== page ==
It’s difficult to predict when this will happen, but it’s very clear that if Russia prevails in Ukraine we will have a very dangerous situation in all other parts of Europe, and in Eastern Europe especially. Western public opinion in particular is not sufficiently aware of this situation. So Ukrainians are fighting and dying for us as well, and they deserve all the kinds of help we can provide for them: military, financial, humanitarian, everything.
Ferenc Almássy: When speaking about Ukraine and the support for Ukraine, and as a half-Hungarian journalist, I have to ask this question: How do you perceive the Hungarian position? From the Hungarian perspective, it’s not their war, and they try to defend their national interest, especially considering the fact that they are dependent on Russian energy, so they try first of all to make sure that they will still have energy. You were close to Viktor Orbán. You also worked with him — I’d like to get back to this later — but how do you see the Hungarian position on Ukraine?
Janez Janša: Viktor Orbán was my friend. He still is my friend. I also understand the differences between the public perception of Ukraine in Poland, for instance, as well as in Slovenia and Hungary. There are differences. Unfortunately, there was some fierce political fighting between Ukraine and Hungary regarding Ukraine’s Hungarian minority because Ukraine banned the use of the languages of the minorities in some parts of the country. I can imagine what would happen if, for instance, Austria were to make such a move against our minority in Carinthia. Slovenia would be in flames because of protests and so on.
So I know of these differences, and they’re understandable. We also know the history. But still, when people are dying, this is a different situation, so we have to put such differences aside. And Hungary partially did it, so there is huge help for refugees, humanitarian aid, and medical aid for Ukrainian soldiers in Hungary. But Hungary is against military aid to Ukraine, which is crucial, so here we have different opinions. I think that Russia should not prevail in Ukraine, and to prevent this we also have to help the Ukrainians with military aid. This is crucial. It’s about our future.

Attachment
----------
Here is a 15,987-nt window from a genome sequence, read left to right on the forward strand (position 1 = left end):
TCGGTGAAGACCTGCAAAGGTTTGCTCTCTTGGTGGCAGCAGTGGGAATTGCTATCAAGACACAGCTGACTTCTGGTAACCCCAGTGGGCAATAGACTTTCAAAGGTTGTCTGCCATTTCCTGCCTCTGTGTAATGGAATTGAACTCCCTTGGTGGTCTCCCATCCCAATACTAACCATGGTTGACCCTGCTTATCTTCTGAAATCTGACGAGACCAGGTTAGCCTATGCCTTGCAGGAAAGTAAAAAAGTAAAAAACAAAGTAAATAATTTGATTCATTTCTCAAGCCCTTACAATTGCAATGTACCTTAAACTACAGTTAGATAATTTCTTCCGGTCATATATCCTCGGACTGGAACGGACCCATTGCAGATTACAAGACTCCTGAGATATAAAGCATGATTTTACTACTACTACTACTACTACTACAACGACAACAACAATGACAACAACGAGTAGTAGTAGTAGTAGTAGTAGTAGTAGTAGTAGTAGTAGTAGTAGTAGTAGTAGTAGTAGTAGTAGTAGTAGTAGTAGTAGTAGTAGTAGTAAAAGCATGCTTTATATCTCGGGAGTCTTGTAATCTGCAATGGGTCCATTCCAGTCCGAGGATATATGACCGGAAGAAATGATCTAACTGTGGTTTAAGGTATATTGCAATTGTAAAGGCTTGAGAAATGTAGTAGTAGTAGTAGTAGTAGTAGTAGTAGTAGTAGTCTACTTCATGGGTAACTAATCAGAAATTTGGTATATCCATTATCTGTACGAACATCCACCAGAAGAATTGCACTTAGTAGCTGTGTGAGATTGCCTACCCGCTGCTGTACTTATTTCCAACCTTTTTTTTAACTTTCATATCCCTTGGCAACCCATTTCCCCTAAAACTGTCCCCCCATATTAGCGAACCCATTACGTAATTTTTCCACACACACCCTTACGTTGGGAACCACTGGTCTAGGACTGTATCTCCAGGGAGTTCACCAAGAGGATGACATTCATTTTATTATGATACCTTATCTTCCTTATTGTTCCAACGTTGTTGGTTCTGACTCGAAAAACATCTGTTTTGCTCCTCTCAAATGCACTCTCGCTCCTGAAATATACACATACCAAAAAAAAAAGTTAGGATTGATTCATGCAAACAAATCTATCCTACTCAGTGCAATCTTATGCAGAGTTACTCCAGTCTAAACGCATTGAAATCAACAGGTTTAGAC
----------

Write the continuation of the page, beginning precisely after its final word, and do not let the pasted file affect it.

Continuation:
But regarding relations between Hungary and Russia, we have to understand how we came to this situation. Hungary was pressured, mostly unjustifiably, very hard by Brussels on many issues using double standards, and also some type of economic sanctions. So Hungary was looking for other sources. This was understandable. If you’re the government of the country, you have to care for your people and provide for them.
So not only Hungary can be blamed for this situation. We who are older in these halls of Europe, we know the history. But still I hope that, during October, the Visegrád Group in particular will come together again, because Central Europe is of crucial importance for all of Europe — economically, politically, and also in security matters, which is obvious now with the war in Ukraine.
Ferenc Almássy: It’s interesting that you’re talking about the Visegrád Group, because when you were Prime Minister you were very proactive in working with the Visegrád Group, and V4+ usually meant including Slovenia in any kind of cooperation. How do you see the future of the V4 from a Slovenian perspective, since many people are saying that the V4 is dead now that Hungary and Poland have different stances on the war in Ukraine? The Polish Prime Minister, Mateusz Morawiecki, just said a few days ago that, despite their disagreements, this cooperation is still a necessity and that we still need to work together. So how do you see the future of the V4 from a Slovenian perspective? What is Slovenia’s interest in the V4?
Janez Janša: The V4 is a unique group. I followed the panel yesterday where they spoke about those dilemmas, and also about the question of whether the group should be enlarged or not. The vast majority were against enlargement because there are other initiatives that are covering a wider space — the Three Seas Initiative, for instance. There is also the question of whether these kinds of cooperation are threatening the European Union or not. It is very clear to me that the V4 cooperation is not threatening the European Union. It is strengthening it.
For instance, nobody is saying that the Benelux countries, which are cooperating much more closely than the Visegrád Group, are threatening the European Union, or that the meetings between France and Germany are threatening the European Union. So this is not something unique in Europe. It’s not something bad; it’s something good.